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Smash Burgers (aka the In-N-Out style), how I do em

I use (2) cast iron half moon grids for this cook, but a blackstone would be great as well for those folks that have one.  I've had the exact half moon below in my large Egg on the PS woo and it works the exact same.  I don't have a blackstone so adding a second gives me an 18" circle to work with.

Preparation is simple, start with 1.5lbs medium ground beef, two tablespoons fresh minced parsley, 6-7 cloves of minced garlic and a dash of salt and pepper.  Combine ingredients in a bowl, careful not to over work the meat or it won’t smash as nicely. 

Once your grill is up to temperature, place the burgers on the grill with a dollop of yellow mustard face down on the grill.  The mustard helps with the caramelization.  Smash and let cook for about 45-60 seconds until done.  Add your cheese and serve.

I put together a video for those interested in more details from start to finish.  YouTube link: https://www.youtube.com/watch?v=S9Vj6PPrn7g

Two Kamado Joe Classic III & a Kamado Joe Jr.  Large BGE, Mini BGE 
Instagram: @smokingdadbbq  
YouTube - Click here 
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Comments

  • lkapigianlkapigian Posts: 6,067
    Looks good, I can walk to our In and Out about 1 block----Love smash burgers 
    Visalia, Ca
  • BotchBotch Posts: 9,101
    Never tried mustard as a browning agent on burgers before, but the results were spot-on.  Thanks!  
    _____________________________________________
     
    "There are pre-grated cheeses, and there are great cheeses, but there are no great grated cheeses."    - Chef John 
     
    Ogden, Utard.  
  • fishlessmanfishlessman Posts: 25,528
    edited February 6
    the beauty of the bs smash burger is eating in three minutes ;)

    step one: light griddle on high
    step two: go get burger, bunns, cheese,plate, spatula
    step three: roll shitz in little balls (dont remember where i stole this from) =)
    step four:smash burgers, add salt
    step four: flip when burnt
    step five: place cheese on lower bunn, top with burger

    NOTE: at any given moment while creating smash burgers yell loudly over and over...we need onions, ketchup, mustard, relish, tomatoes
  • ColtsFanColtsFan Posts: 3,984
    the beauty of the bs smash burger is eating in three minutes ;)

    step one: light griddle on high
    step two: go get burger, bunns, cheese,plate, spatula
    step three: roll shitz in little balls (dont remember where i stole this from) =)
    step four:smash burgers, add salt
    step four: flip when burnt
    step five: place cheese on lower bunn, top with burger

    NOTE: at any given moment while creating smash burgers yell loudly over and over...we need onions, ketchup, mustard, relish, tomatoes
    I must have sauteed mushrooms and onions when I do smash burgers.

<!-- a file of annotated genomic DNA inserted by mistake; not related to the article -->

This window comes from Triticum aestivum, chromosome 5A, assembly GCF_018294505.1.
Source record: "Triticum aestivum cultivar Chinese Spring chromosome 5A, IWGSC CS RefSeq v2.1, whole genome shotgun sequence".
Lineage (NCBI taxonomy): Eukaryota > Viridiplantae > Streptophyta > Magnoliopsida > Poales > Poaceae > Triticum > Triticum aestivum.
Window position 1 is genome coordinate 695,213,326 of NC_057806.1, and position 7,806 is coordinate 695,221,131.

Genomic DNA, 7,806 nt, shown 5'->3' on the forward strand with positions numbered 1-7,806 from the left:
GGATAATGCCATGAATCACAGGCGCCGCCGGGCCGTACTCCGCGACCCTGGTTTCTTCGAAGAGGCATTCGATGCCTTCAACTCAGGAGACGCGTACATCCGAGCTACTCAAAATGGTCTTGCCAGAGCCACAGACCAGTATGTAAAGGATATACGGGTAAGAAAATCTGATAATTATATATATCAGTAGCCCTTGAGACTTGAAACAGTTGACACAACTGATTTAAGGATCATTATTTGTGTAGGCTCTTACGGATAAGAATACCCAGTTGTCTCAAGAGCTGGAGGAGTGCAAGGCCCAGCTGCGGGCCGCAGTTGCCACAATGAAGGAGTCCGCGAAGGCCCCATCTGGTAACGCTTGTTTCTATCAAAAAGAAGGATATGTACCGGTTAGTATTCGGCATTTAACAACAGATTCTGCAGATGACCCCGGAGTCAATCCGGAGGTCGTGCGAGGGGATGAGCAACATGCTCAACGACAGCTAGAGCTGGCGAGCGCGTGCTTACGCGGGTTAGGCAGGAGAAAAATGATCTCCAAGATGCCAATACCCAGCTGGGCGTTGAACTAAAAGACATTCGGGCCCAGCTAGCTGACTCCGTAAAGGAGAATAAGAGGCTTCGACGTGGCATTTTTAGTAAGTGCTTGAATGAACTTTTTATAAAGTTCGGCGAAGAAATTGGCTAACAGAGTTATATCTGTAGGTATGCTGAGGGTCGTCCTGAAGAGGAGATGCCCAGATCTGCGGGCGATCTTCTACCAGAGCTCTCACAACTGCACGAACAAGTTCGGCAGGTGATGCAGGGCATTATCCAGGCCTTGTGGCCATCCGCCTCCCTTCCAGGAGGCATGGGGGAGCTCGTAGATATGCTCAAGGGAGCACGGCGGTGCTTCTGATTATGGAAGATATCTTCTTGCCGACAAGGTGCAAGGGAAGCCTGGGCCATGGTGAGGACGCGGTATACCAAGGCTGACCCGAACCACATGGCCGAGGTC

~ John
    1-XL BGE, 2-LG BGE, KJ Jr, Ardore Pizza Oven, King Disc 
    Follow me on Instagram @hoosier_egger
    Bloomington, IN - Hoo Hoo Hoo Hoosiers!
  • SciAggieSciAggie Posts: 4,583
    I've never made smash burgers. Can someone explain how they really differ from grilled burgers. This is a genuine question - not trolling.

    I googled and the standard answer is smash burgers promote the Maillard reaction and get the patty more browned and crispy. I can see how that does make them brown and crispy. I don't quite see how it is different from just adding a patty to a griddle though.
    I can see that a patty over coals is cooked mostly by radiant heat rather than conduction as when placed on a griddle. But can't you "smash" a preformed patty? Why does it need to start as a ball?

    There's always something new to learn around here...
    Coleman, Texas
    Large BGE & Mini Max for the wok. A few old camp Dutch ovens and a wood fired oven. LSG 24” cabinet offset smoker. There are a few paella pans and a Patagonia cross in the barn. 
    "Bourbon slushies. Sure you can cook on the BGE without them, but why would you?"
                                                                                                                          YukonRon
    ”One can never go wrong with fried dough and grilled meat”
                                                                                  Smokingal
  • SonVoltSonVolt Posts: 2,041
    edited February 6
    SciAggie said:
    I've never made smash burgers. Can someone explain how they really differ from grilled burgers. This is a genuine question - not trolling.

    I googled and the standard answer is smash burgers promote the Maillard reaction and get the patty more browned and crispy. I can see how that does make them brown and crispy. I don't quite see how it is different from just adding a patty to a griddle though.
    I can see that a patty over coals is cooked mostly by radiant heat rather than conduction as when placed on a griddle. But can't you "smash" a preformed patty? Why does it need to start as a ball?

    There's always something new to learn around here...


    Ever had a shockingly good fast-food burger at, say, a Sonic or Steak 'n Shake ( or more recently Shake Shack) where the stars must have aligned and they give you this unassuming burger with little thin patties that's just dripping in salty savory juicy goodness anyway? And you're like, "damn! It don't look like much, but that's a good  burger".  That's the general flavor profile of a smash burger, but better.  If you have a Shake Shack near you definitely check them out... it's almost identical to what I get at home.